Step 4: Develop an account plan for the analyst firm, not just the analyst
Most enterprises take a basic view of analyst engagement. Others have refined their approach. Just as in Sales, understanding how an analyst firm works is important. Most analysts have a supervisor or manager and that often signs-off on their research.
Your engagement plan should also take the analyst’s manager(s) into account, as well as the other individuals who comprise the important roles in the analyst firm. Make sure you account for:
- The individual analyst
- Analyst Manager (Managing Vice President is often the title)
- Group Vice President
- EVP of Research
- CEO of Research Firm
Note for the above breakdown, these are the roles typically what found in firms such as Gartner and Forrester. Smaller firms will have fewer layers. Additionally, it is very common for large technology providers to be in active discussions at all levels.
The account plan should be a key part of the Analyst Relations plan, if the goal is to be as highly rated as possible. For any firm that has a full time AR team – a critical action to take is getting to know the Analyst Manager and the Group Vice President for that specific Research Area.
For an example of the Org Chart for Gartner Inc. see here.
Step 5: Present a case study for consideration
One of the easiest, and best ways, to get an analyst to think about your products and services is to see if they want to write a case study research note about your product or service. In many instances, the analyst may have an annual target to write at least one case study. And if their write-up is strong, then you may want to license that research for marketing purposes.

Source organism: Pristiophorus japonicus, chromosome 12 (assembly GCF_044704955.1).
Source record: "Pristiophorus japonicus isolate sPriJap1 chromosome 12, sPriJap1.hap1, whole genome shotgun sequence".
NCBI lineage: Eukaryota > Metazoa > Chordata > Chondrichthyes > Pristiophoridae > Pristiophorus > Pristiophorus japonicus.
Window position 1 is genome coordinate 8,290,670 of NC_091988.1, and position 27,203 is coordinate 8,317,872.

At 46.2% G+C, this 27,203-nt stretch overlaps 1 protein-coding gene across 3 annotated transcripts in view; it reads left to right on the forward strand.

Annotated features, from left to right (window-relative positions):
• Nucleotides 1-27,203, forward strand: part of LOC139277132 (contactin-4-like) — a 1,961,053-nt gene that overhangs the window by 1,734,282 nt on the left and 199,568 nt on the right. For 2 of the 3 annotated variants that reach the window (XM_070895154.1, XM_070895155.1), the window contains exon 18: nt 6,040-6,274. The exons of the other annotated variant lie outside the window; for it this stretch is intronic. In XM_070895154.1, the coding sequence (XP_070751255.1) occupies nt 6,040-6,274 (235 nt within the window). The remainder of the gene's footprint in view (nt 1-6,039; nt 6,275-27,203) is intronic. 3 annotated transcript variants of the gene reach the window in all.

Note: a good case study should be balanced. It should clearly point out the before and after, and it may list some challenges that the firm faced. A great case study tells the story about transformation, and this transformation attracts clients. The reality is that most individuals who work in Analyst Relations do not pitch case studies to analysts.
Step 6: Measurement
Measuring how often your firm is mentioned in research is key, but ranking analysts based on their impression of you is important. Analysts that talk to a lot of end-users can have an impact on your results.
At the highest level, you need to track your interactions, the publications, and in many cases, the sentiment that is in each research note that your firm is mentioned in.
Many firms use sentiment analysis tools when reviewing draft research. Sentiment analysis is important to be able to gauge what is really being said and how it comes across. Tools such as Cymphony can be used to score a draft research note (see Note 2). If the sentiment is negative, you have to try to influence the research note for a better outcome. This should also serve as a warning sign that more time needs to be spent educating the analyst or analyst firm in question.
Step 7: Develop a Scorecard of Engagement
An annual and a monthly scorecard is the key to a successful analyst relations program. The scorecard should be a running matrix of activities and outcomes from the regular analyst engagement. Analysts that are kept up to date about your products and services should be able to articulate what your firm is about and how your products and services compare to others.
For a sample scorecard, see below:
Sample Analyst firm Scorecard of Engagement:
|Criteria/Firm||Sample Entry||Analyst Firm A||Analyst Firm B||Analyst Firm C|
|Name of Analysts/Topic||Sam Jones – Collaboration
Beth Piper – BI
Joe Smith – Content Mgmt.
|Primary usage of analyst||1. End User Influence
3. Content Marketing
|Sentiment rating on reports generated||Positive
|Analyst Relations 12 month plan in place||Firm A – Yes|
|Current rating by analyst||Strong Positive
|Number of pieces in which firm is mentioned||10 different research notes|
- Analyst Relations is a serious business. Develop an overall plan to influence analysts, so that your firm is portrayed in the best possible way.
- Put a 12 month plan into place that has monthly activities as suggested here.
- Develop a measurement program to show how your AR Program is making a difference.
For enterprises who offer products and services and who are covered by Industry Analyst firms, having a robust, well developed Analyst Relations plan is critical to getting positive coverage. Enterprises need to leverage this overview, as well as our Analyst Relations Toolkit, to ensure that they have developed a plan that can drive accelerated business results.